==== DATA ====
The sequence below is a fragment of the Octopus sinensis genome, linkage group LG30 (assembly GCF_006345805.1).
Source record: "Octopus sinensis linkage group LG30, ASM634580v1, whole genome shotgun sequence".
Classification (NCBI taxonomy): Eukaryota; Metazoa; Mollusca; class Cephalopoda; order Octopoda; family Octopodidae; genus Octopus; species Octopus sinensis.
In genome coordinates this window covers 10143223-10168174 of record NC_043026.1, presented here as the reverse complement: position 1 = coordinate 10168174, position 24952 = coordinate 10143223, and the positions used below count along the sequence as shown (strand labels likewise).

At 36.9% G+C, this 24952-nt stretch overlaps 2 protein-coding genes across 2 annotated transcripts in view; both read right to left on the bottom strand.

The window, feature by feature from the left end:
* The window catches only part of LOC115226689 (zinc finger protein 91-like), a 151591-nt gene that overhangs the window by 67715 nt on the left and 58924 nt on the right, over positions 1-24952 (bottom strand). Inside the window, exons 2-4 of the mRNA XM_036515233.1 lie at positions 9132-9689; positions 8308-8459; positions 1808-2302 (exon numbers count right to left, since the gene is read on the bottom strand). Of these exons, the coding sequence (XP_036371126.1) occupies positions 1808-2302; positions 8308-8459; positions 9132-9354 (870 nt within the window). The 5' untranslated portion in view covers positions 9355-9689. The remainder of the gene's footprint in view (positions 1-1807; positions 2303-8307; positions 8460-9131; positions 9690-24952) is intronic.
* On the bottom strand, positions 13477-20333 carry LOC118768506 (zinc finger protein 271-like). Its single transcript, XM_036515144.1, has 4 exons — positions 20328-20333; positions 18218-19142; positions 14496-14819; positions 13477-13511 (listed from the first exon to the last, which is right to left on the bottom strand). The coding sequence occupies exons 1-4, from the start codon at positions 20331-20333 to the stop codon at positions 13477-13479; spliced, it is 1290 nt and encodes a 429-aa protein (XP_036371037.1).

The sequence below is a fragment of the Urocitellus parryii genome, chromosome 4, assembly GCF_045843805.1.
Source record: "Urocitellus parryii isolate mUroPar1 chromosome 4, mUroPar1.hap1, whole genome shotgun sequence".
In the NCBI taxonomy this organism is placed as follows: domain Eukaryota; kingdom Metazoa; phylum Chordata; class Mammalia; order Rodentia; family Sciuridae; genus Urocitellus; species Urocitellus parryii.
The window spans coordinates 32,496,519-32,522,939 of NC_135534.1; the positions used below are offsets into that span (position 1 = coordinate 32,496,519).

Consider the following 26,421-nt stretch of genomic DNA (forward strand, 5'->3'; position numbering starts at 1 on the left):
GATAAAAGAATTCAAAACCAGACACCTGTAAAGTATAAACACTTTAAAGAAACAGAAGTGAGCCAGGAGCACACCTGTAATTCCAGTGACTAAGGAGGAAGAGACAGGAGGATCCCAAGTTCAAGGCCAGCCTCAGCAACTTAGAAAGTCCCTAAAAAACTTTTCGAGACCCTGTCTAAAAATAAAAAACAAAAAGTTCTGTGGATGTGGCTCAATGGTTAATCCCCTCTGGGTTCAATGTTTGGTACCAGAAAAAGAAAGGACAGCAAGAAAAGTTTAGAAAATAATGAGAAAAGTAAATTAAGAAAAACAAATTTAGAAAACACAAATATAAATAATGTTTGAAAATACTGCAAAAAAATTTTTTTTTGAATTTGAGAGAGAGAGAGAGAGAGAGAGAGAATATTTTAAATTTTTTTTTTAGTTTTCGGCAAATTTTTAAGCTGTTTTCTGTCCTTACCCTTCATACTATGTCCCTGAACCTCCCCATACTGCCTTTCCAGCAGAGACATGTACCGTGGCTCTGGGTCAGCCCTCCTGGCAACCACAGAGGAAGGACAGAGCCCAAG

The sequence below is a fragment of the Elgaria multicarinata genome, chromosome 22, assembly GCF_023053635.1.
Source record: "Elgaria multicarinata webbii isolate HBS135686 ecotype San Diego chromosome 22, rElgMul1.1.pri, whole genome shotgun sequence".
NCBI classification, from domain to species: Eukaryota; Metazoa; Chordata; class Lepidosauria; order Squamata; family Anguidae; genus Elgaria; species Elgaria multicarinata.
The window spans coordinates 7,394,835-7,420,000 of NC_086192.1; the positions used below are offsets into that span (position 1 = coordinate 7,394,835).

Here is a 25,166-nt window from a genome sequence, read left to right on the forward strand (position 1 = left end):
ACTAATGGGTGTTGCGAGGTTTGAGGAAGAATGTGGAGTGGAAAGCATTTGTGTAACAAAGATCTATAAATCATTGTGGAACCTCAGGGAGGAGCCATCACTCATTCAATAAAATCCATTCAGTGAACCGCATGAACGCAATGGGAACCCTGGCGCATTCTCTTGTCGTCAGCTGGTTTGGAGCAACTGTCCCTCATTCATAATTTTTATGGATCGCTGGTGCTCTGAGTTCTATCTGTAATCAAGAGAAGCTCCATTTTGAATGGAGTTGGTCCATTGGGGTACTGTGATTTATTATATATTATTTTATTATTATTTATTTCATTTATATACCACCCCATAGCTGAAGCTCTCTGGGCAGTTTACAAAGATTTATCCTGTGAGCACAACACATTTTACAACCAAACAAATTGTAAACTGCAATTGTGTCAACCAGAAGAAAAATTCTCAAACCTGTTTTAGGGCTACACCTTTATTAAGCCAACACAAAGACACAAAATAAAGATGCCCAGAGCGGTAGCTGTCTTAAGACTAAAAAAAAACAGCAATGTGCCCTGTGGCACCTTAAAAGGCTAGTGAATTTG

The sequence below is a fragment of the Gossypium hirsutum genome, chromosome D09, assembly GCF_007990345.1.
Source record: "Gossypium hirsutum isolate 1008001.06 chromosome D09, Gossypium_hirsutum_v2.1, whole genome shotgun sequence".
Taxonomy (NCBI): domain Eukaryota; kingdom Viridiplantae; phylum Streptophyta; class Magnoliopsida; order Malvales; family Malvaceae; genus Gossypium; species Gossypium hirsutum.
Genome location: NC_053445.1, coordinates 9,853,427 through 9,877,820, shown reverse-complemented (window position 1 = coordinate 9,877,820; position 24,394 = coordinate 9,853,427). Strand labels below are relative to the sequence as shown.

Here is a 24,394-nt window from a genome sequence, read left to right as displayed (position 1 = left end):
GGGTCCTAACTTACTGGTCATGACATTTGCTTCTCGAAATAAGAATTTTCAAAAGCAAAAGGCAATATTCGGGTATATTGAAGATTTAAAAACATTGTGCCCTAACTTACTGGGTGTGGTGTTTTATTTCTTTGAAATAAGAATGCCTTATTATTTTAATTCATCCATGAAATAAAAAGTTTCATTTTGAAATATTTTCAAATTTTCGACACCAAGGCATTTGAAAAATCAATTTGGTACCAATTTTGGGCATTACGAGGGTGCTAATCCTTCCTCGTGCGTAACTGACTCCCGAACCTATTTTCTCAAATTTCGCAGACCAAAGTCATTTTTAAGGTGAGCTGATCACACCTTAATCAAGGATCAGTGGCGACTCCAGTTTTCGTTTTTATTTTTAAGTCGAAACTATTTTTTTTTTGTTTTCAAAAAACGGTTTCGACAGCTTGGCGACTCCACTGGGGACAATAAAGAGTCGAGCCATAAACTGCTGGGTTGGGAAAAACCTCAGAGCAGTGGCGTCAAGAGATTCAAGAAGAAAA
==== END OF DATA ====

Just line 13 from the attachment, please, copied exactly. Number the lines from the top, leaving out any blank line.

Consider the following 26,421-nt stretch of genomic DNA (forward strand, 5'->3'; position numbering starts at 1 on the left):